A carbon monoxide detector is an electronic device that senses the presence of carbon monoxide (CO) in a building and sounds an alarm to warn the occupants to escape. Carbon monoxide is an odorless, poisonous gas, which can be generated by gas furnaces and water heaters, ranges, space heaters, or wood stoves if they are malfunctioning or not vented properly. Cars, portable generators, and gas-powered gardening equipment also generate carbon monoxide and can cause problems if they are operated in enclosed areas or attached garages. Once inhaled, carbon monoxide inhibits the blood's ability to carry oxygen by replacing oxygen in the red blood cells, preventing the oxygen supply from reaching the organs in the body. This oxygen deprivation can cause varying amounts of damage depending on the level of exposure. Low level exposure can cause flu-like symptoms including shortness of breath, mild headaches, fatigue, and nausea. Higher level exposure may cause dizziness, mental confusion, severe headaches, nausea, and fainting. Prolonged high level exposure can cause death. According to the U.S. Consumer Product Safety Commission, more than 2,500 people will die and 100,000 will be seriously injured by carbon monoxide over the next 10 years.
Technology used to detect carbon monoxide was originally developed for industrial applications. For example, the chemical industry uses a number of electronic gas sensors for analytical applications. Early industrial sensors involved a dual chambered sensor, which oxidized carbon monoxide and compared the heat of oxidation from the test chamber to a reference chamber. This type of oxidation requires a special platinum oxide catalyst and a heat source to burn the carbon monoxide. These systems were unacceptable for home use due to their complexity of operation, expense, and lack of sensitivity. However, in the last decade or so, home carbon monoxide detectors have become possible through improvements in advanced gas sensing technology. Other key factors have also contributed to the increased popularity of CO detectors. One is the rise in the use of other home safety appliances, such as smoke alarms. Another is the increased awareness of the dangers of carbon monoxide. Today, relatively inexpensive CO detectors can be purchased for as little as $30-$80. In fact, many cities are now requiring that at least one smoke detector be installed in every home, apartment, and hotel.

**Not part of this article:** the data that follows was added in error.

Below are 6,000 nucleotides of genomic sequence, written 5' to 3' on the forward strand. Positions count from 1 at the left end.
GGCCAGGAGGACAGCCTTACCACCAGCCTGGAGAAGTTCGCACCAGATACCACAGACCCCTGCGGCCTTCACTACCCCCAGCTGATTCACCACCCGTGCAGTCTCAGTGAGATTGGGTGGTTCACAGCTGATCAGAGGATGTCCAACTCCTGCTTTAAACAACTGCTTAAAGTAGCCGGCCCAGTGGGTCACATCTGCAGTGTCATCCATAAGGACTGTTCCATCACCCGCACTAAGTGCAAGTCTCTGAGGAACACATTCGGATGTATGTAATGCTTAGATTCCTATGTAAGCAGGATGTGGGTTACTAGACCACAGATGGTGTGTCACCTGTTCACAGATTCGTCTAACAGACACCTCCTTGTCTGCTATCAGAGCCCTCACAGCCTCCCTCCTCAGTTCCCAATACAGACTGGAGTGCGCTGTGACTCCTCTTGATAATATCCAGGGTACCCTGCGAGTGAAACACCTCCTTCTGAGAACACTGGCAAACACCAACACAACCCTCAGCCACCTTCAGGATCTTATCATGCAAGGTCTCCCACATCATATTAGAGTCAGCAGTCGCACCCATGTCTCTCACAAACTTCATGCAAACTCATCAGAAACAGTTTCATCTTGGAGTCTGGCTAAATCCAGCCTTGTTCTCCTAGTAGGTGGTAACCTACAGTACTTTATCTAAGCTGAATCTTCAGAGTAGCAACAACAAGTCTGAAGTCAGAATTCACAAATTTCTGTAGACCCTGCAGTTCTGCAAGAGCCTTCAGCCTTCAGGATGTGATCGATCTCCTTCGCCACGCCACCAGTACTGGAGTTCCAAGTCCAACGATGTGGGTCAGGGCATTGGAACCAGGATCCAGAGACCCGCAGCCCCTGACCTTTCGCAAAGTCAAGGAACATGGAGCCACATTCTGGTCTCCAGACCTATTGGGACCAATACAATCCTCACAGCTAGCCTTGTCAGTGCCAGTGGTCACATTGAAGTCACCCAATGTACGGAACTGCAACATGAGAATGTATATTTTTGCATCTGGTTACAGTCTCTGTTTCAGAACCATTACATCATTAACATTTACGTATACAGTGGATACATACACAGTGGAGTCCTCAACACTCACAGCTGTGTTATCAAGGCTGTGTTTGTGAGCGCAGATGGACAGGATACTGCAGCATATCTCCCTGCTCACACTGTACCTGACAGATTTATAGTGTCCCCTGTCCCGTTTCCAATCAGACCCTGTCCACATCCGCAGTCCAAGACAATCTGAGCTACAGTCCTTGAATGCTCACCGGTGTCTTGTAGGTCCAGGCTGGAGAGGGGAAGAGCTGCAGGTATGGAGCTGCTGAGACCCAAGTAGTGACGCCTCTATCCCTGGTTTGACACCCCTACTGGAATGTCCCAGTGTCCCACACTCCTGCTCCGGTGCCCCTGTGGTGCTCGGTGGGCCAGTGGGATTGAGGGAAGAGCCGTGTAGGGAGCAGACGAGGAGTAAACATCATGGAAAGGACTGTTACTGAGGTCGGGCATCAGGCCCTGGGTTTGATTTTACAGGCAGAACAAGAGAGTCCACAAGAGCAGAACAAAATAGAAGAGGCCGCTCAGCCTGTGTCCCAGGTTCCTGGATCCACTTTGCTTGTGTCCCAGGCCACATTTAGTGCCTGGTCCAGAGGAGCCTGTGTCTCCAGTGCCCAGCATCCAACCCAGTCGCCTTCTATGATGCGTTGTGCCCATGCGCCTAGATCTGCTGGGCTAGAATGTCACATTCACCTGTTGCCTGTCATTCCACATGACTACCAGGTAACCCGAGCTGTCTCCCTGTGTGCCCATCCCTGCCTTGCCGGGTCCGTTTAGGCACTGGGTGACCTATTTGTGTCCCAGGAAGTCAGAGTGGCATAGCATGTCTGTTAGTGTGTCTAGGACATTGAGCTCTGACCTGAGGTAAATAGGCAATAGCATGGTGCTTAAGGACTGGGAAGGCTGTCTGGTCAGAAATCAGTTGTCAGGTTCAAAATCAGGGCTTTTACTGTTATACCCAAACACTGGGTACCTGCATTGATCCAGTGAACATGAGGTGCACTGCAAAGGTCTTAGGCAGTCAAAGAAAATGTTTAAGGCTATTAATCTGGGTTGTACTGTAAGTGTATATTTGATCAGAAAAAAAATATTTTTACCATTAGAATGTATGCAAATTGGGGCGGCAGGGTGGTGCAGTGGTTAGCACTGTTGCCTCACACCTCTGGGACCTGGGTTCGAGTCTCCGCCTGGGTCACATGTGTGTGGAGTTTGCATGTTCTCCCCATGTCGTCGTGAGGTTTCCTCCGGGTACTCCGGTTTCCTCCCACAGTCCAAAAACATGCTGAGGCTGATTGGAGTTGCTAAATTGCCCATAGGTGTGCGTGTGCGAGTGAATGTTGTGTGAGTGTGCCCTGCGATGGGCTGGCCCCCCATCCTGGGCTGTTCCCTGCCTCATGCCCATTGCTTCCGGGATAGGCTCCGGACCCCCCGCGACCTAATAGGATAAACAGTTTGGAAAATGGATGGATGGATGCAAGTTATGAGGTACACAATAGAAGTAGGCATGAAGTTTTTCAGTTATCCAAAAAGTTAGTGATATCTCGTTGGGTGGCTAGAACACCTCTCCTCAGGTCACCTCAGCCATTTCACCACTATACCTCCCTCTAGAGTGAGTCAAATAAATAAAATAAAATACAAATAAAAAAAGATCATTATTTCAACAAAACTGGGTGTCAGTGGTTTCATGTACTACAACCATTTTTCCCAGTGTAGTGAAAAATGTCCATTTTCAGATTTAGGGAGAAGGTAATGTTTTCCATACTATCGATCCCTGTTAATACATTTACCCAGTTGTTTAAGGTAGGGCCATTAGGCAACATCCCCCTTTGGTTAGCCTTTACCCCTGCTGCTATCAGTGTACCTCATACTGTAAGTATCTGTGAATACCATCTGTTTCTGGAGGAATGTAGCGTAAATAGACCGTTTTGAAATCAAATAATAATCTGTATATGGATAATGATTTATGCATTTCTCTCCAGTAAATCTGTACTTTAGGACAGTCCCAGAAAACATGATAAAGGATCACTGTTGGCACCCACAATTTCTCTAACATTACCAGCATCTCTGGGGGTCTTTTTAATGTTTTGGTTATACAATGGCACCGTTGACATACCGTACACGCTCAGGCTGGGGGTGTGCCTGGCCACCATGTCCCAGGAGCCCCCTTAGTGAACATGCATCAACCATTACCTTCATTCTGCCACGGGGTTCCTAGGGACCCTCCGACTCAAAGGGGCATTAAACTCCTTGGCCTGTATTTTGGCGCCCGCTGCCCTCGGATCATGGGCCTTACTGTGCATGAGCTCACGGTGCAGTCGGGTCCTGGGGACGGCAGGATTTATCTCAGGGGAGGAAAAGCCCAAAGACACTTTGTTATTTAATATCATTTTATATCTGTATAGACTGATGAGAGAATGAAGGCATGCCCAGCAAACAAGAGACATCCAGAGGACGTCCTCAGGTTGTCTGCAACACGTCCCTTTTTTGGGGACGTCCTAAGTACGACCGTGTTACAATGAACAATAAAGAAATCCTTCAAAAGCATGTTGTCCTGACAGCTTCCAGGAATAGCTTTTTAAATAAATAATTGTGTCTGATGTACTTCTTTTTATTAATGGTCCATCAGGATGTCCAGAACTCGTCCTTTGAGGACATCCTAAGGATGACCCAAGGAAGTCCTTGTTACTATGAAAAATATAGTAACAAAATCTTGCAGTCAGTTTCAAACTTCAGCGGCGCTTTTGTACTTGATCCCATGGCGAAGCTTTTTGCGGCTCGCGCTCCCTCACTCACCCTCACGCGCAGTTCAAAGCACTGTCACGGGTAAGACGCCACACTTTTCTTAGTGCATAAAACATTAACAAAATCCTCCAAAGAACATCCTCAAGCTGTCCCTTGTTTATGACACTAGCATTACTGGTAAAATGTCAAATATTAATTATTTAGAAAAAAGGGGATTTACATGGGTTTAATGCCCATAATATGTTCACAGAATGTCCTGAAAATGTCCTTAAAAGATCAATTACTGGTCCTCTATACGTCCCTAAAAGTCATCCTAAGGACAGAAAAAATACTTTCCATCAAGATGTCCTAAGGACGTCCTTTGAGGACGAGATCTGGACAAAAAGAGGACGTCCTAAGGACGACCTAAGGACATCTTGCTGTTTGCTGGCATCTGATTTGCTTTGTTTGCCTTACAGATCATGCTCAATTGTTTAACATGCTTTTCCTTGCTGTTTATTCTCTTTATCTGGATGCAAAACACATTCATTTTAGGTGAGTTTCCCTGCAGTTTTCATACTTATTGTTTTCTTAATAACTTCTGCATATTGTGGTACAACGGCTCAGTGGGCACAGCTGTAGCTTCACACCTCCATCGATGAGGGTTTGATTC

The most important design factor for a CO detector is the type of sensor it employs. Home detectors may be designed with several different types of sensors. The simplest type is known as a detection card. These are fiberboard cards printed with a dot that chemically changes color when exposed to carbon monoxide. This type of detector does not sound an alarm and requires regular checks to determine if it has been exposed to carbon monoxide. While they are inexpensive ($4-$ 18), they do not offer sufficient protection to be used as a primary detector. The bio-mimetic gel sensor is a more sophisticated technology, which is designed to mimic the body's response to carbon monoxide by continually absorbing gas. However, because this type of sensor constantly absorbs carbon monoxide, it cannot reset itself to zero properly and is therefore more prone to false alarms. Furthermore, the bio-mimetic gel sensor can take up to 48 hours to reset after exposure during which time the occupants of the home are unprotected. Metal oxide sensors are more accurate and are the common type of sensor employed in home models. This type of sensor uses solid state tin-dioxide circuits, which clear quickly and continually monitor the air for presence of carbon monoxide. Detectors built with this technology can display CO concentration as a digital readout. When a specific CO level is reached, the detector sounds an alarm. However, these detectors have limited self-diagnostic capability to determine the efficiency or working condition of the sensor. Furthermore, they may be sensitive to gases other than carbon monoxide that are found in the home such as hair spray propellants. Finally, the accuracy of this type of sensor can drift by up to 40% after six months of use. Another type of sensor employed by certain manufacturers is the Instant Detection and Response (IDR) electrochemical sensing technology, which is claime to be the most effective detection method. IDR technology is used as an industry standard for professional sensing equipment and will instantly detect the presence of carbon monoxide. Detectors built with this technology will not react to other gases and are accurate to within plus or minus 3%.